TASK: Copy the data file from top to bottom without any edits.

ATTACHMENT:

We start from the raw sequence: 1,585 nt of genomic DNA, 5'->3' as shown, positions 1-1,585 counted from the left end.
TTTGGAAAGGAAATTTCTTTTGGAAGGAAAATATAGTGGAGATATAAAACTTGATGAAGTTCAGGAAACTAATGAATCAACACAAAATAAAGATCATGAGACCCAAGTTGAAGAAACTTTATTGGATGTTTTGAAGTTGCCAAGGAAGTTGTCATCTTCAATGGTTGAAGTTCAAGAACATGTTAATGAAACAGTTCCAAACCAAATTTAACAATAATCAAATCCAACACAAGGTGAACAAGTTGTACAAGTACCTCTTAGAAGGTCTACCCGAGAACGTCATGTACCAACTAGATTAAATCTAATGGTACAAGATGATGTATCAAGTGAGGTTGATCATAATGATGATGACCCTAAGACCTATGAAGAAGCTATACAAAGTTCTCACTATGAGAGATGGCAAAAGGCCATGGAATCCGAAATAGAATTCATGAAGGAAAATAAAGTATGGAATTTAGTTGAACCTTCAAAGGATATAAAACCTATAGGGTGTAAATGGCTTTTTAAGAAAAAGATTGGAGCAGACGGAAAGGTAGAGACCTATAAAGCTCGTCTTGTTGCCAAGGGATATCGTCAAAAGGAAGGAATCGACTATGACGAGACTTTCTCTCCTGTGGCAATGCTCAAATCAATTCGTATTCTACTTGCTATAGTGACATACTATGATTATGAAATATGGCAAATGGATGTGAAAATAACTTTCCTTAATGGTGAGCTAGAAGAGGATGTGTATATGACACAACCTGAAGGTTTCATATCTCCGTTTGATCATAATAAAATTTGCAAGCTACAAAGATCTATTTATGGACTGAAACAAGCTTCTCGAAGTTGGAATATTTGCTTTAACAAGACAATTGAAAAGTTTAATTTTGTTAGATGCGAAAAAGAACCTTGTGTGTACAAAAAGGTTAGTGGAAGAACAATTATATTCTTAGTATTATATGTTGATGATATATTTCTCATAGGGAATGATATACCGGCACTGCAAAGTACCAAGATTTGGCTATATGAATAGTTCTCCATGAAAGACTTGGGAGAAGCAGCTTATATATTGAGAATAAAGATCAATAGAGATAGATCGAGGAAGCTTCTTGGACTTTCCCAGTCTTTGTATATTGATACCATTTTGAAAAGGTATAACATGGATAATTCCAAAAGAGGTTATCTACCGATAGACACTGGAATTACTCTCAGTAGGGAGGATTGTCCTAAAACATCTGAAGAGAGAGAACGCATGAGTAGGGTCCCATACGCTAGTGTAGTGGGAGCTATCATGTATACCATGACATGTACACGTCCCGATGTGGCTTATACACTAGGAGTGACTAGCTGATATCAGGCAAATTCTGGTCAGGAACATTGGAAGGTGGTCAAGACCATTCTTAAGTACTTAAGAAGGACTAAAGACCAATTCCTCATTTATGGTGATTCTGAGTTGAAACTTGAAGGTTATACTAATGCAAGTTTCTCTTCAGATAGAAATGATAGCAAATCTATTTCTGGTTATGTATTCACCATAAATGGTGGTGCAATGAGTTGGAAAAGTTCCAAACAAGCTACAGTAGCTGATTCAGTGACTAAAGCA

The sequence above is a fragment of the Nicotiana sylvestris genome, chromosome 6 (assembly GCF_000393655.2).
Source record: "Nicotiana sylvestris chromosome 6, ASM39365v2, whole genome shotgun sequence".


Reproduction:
We start from the raw sequence: 1,585 nt of genomic DNA, 5'->3' as shown, positions 1-1,585 counted from the left end.
TTTGGAAAGGAAATTTCTTTTGGAAGGAAAATATAGTGGAGATATAAAACTTGATGAAGTTCAGGAAACTAATGAATCAACACAAAATAAAGATCATGAGACCCAAGTTGAAGAAACTTTATTGGATGTTTTGAAGTTGCCAAGGAAGTTGTCATCTTCAATGGTTGAAGTTCAAGAACATGTTAATGAAACAGTTCCAAACCAAATTTAACAATAATCAAATCCAACACAAGGTGAACAAGTTGTACAAGTACCTCTTAGAAGGTCTACCCGAGAACGTCATGTACCAACTAGATTAAATCTAATGGTACAAGATGATGTATCAAGTGAGGTTGATCATAATGATGATGACCCTAAGACCTATGAAGAAGCTATACAAAGTTCTCACTATGAGAGATGGCAAAAGGCCATGGAATCCGAAATAGAATTCATGAAGGAAAATAAAGTATGGAATTTAGTTGAACCTTCAAAGGATATAAAACCTATAGGGTGTAAATGGCTTTTTAAGAAAAAGATTGGAGCAGACGGAAAGGTAGAGACCTATAAAGCTCGTCTTGTTGCCAAGGGATATCGTCAAAAGGAAGGAATCGACTATGACGAGACTTTCTCTCCTGTGGCAATGCTCAAATCAATTCGTATTCTACTTGCTATAGTGACATACTATGATTATGAAATATGGCAAATGGATGTGAAAATAACTTTCCTTAATGGTGAGCTAGAAGAGGATGTGTATATGACACAACCTGAAGGTTTCATATCTCCGTTTGATCATAATAAAATTTGCAAGCTACAAAGATCTATTTATGGACTGAAACAAGCTTCTCGAAGTTGGAATATTTGCTTTAACAAGACAATTGAAAAGTTTAATTTTGTTAGATGCGAAAAAGAACCTTGTGTGTACAAAAAGGTTAGTGGAAGAACAATTATATTCTTAGTATTATATGTTGATGATATATTTCTCATAGGGAATGATATACCGGCACTGCAAAGTACCAAGATTTGGCTATATGAATAGTTCTCCATGAAAGACTTGGGAGAAGCAGCTTATATATTGAGAATAAAGATCAATAGAGATAGATCGAGGAAGCTTCTTGGACTTTCCCAGTCTTTGTATATTGATACCATTTTGAAAAGGTATAACATGGATAATTCCAAAAGAGGTTATCTACCGATAGACACTGGAATTACTCTCAGTAGGGAGGATTGTCCTAAAACATCTGAAGAGAGAGAACGCATGAGTAGGGTCCCATACGCTAGTGTAGTGGGAGCTATCATGTATACCATGACATGTACACGTCCCGATGTGGCTTATACACTAGGAGTGACTAGCTGATATCAGGCAAATTCTGGTCAGGAACATTGGAAGGTGGTCAAGACCATTCTTAAGTACTTAAGAAGGACTAAAGACCAATTCCTCATTTATGGTGATTCTGAGTTGAAACTTGAAGGTTATACTAATGCAAGTTTCTCTTCAGATAGAAATGATAGCAAATCTATTTCTGGTTATGTATTCACCATAAATGGTGGTGCAATGAGTTGGAAAAGTTCCAAACAAGCTACAGTAGCTGATTCAGTGACTAAAGCA

The sequence above is a fragment of the Nicotiana sylvestris genome, chromosome 6 (assembly GCF_000393655.2).
Source record: "Nicotiana sylvestris chromosome 6, ASM39365v2, whole genome shotgun sequence".